Here's What Archaeologists Found Inside Egypt's Mysterious 2,000-Year-Old Sarcophagus

Here's What Archaeologists Found Inside Egypt's Mysterious 2,000-Year-Old Sarcophagus

Here's What Archaeologists Found Inside Egypt's Mysterious 2,000-Year-Old Sarcophagus

Three decomposed mummies were found in the sarcophagus, declared Secretary-General of the Supreme Council of Antiquities Mostafa Waziri.

Despite the presence of an alabaster head guarding the 2,000-year-old tomb, the astounding lack of silver and gold designs and trinkets has ruled out theories that the remains could be those of Alexander the Great.

Egypt's antiquities ministry had vigorously dismissed the chances of finding Alexander's remains inside the 2,000-year-old sarcophagus, and on Thursday its scepticism was vindicated.

Waziri stressed that none of the three mummies belong to a Ptolemaic or Roman royal family and the coffin does not have inscriptions or a cartouche bearing their names.

The tomb dating back to the Ptolemaic period found in the Sidi Gaber district of Alexandria.

He said: "We found the bones of three people, in what looks like a family burial".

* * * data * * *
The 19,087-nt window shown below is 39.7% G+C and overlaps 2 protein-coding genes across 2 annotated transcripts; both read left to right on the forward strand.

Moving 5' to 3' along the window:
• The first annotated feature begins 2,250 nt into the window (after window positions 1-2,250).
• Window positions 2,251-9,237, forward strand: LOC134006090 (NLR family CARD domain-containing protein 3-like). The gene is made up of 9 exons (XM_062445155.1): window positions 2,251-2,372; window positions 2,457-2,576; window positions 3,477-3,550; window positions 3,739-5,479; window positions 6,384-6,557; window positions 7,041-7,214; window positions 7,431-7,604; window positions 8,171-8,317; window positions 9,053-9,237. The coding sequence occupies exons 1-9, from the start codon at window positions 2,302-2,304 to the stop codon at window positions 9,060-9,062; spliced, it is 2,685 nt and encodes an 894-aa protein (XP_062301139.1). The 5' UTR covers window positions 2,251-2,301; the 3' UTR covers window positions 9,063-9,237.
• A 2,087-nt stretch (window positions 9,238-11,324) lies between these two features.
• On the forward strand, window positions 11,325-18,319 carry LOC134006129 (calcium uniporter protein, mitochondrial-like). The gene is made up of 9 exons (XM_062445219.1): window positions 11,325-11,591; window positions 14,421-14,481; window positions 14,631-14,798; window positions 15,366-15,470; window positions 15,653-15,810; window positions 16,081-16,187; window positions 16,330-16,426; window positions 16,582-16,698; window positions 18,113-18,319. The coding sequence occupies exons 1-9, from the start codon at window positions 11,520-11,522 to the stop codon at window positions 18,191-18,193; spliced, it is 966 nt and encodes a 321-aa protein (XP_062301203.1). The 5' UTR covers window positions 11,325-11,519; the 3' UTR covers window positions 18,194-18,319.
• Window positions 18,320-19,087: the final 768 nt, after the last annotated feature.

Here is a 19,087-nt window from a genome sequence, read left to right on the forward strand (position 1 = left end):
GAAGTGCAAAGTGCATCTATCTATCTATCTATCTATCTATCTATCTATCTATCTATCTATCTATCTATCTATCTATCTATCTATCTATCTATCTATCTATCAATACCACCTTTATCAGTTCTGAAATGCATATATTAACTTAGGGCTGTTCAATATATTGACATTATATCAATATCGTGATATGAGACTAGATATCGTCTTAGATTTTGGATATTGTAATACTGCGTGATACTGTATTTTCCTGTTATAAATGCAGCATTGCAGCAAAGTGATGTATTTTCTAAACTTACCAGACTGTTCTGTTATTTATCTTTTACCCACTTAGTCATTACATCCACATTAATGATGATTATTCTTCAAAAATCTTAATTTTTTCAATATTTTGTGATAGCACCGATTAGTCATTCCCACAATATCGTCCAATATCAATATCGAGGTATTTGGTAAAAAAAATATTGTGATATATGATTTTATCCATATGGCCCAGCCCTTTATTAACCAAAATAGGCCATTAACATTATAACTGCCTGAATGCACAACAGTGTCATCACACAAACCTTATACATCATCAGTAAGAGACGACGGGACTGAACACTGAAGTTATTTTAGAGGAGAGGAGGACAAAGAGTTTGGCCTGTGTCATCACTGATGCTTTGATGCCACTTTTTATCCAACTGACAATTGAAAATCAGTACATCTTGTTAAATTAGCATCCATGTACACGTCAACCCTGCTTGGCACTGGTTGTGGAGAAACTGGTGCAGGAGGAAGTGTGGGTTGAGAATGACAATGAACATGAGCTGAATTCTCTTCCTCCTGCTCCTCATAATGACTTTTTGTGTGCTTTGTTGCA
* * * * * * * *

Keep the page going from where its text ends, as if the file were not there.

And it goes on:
The structure is nearly two metres high and three metres long, and is the largest of its kind ever found intact.

Bones in sarcophagus
Ancient bones sit in a pool of sewage water inside an Egyptian sarcophagus

Mr Waziri also said the mummies had decomposed her being in the ground for thousands of years.

"Preliminary examination suggests the skeletons belong to three army officers, one of them his skull shows an injury of an arrow", Shaban Abd Monem, a specialist in mummies at the Ministry of Antiquities, told Luxor Times.

The sarcophagus, nearly three metres across and two metres high, is believed to date from the early Ptolemaic period, which began following the death of Alexander in 323BC.

Video published online showed the reddish liquid from the coffin later being poured into the suburban street in Alexandria in which the tomb had been found.

The skeletons discovered inside the coffin will be transferred to the Alexandria National Museum for restoration, the Ministry of Antiquity said on its website. The 30-ton tomb was found at a depth of 5 meters beneath the surface of the land.

Egypt started opening the mysterious sarcophagus unearthed 20 days ago in Alexandria, amid rumors over a "possible curse" that could be cast on the world once the sarcophagus is opened.

He added: "We've opened it and, thank God, the world has not fallen into darkness".

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